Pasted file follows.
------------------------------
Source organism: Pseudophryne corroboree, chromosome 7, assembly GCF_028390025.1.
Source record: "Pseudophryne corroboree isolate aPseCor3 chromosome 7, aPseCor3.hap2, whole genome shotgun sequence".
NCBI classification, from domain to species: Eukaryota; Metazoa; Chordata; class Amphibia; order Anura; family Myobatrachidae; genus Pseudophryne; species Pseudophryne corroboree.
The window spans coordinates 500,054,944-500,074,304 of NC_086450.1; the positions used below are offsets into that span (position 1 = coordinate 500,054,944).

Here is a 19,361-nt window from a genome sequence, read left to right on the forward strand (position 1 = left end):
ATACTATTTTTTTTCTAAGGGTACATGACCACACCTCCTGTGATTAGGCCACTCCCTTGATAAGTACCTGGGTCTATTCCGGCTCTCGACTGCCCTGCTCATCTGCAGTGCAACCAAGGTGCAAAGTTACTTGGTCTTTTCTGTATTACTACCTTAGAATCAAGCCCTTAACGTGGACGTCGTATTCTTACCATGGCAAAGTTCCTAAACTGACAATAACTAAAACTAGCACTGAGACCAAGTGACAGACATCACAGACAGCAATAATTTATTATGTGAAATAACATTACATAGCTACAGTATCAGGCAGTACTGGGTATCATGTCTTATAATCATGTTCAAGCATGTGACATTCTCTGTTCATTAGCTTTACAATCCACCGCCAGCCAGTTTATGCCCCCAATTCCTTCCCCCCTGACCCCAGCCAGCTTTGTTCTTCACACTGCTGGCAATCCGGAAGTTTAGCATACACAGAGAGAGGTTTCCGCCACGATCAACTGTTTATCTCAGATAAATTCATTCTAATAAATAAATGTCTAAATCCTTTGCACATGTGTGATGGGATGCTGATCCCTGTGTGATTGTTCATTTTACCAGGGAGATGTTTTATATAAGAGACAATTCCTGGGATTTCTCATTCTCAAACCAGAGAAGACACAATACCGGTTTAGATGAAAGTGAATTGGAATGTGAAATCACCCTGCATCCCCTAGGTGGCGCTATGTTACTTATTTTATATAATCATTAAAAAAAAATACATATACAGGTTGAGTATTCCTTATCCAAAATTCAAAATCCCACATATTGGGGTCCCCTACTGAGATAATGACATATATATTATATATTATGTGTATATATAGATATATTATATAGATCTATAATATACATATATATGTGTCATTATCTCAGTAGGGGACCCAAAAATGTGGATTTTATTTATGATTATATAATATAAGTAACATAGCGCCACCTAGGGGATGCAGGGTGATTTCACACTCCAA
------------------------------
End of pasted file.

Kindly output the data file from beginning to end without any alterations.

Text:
Source organism: Pseudophryne corroboree, chromosome 7, assembly GCF_028390025.1.
Source record: "Pseudophryne corroboree isolate aPseCor3 chromosome 7, aPseCor3.hap2, whole genome shotgun sequence".
NCBI classification, from domain to species: Eukaryota; Metazoa; Chordata; class Amphibia; order Anura; family Myobatrachidae; genus Pseudophryne; species Pseudophryne corroboree.
The window spans coordinates 500,054,944-500,074,304 of NC_086450.1; the positions used below are offsets into that span (position 1 = coordinate 500,054,944).

Here is a 19,361-nt window from a genome sequence, read left to right on the forward strand (position 1 = left end):
ATACTATTTTTTTTCTAAGGGTACATGACCACACCTCCTGTGATTAGGCCACTCCCTTGATAAGTACCTGGGTCTATTCCGGCTCTCGACTGCCCTGCTCATCTGCAGTGCAACCAAGGTGCAAAGTTACTTGGTCTTTTCTGTATTACTACCTTAGAATCAAGCCCTTAACGTGGACGTCGTATTCTTACCATGGCAAAGTTCCTAAACTGACAATAACTAAAACTAGCACTGAGACCAAGTGACAGACATCACAGACAGCAATAATTTATTATGTGAAATAACATTACATAGCTACAGTATCAGGCAGTACTGGGTATCATGTCTTATAATCATGTTCAAGCATGTGACATTCTCTGTTCATTAGCTTTACAATCCACCGCCAGCCAGTTTATGCCCCCAATTCCTTCCCCCCTGACCCCAGCCAGCTTTGTTCTTCACACTGCTGGCAATCCGGAAGTTTAGCATACACAGAGAGAGGTTTCCGCCACGATCAACTGTTTATCTCAGATAAATTCATTCTAATAAATAAATGTCTAAATCCTTTGCACATGTGTGATGGGATGCTGATCCCTGTGTGATTGTTCATTTTACCAGGGAGATGTTTTATATAAGAGACAATTCCTGGGATTTCTCATTCTCAAACCAGAGAAGACACAATACCGGTTTAGATGAAAGTGAATTGGAATGTGAAATCACCCTGCATCCCCTAGGTGGCGCTATGTTACTTATTTTATATAATCATTAAAAAAAAATACATATACAGGTTGAGTATTCCTTATCCAAAATTCAAAATCCCACATATTGGGGTCCCCTACTGAGATAATGACATATATATTATATATTATGTGTATATATAGATATATTATATAGATCTATAATATACATATATATGTGTCATTATCTCAGTAGGGGACCCAAAAATGTGGATTTTATTTATGATTATATAATATAAGTAACATAGCGCCACCTAGGGGATGCAGGGTGATTTCACACTCCAA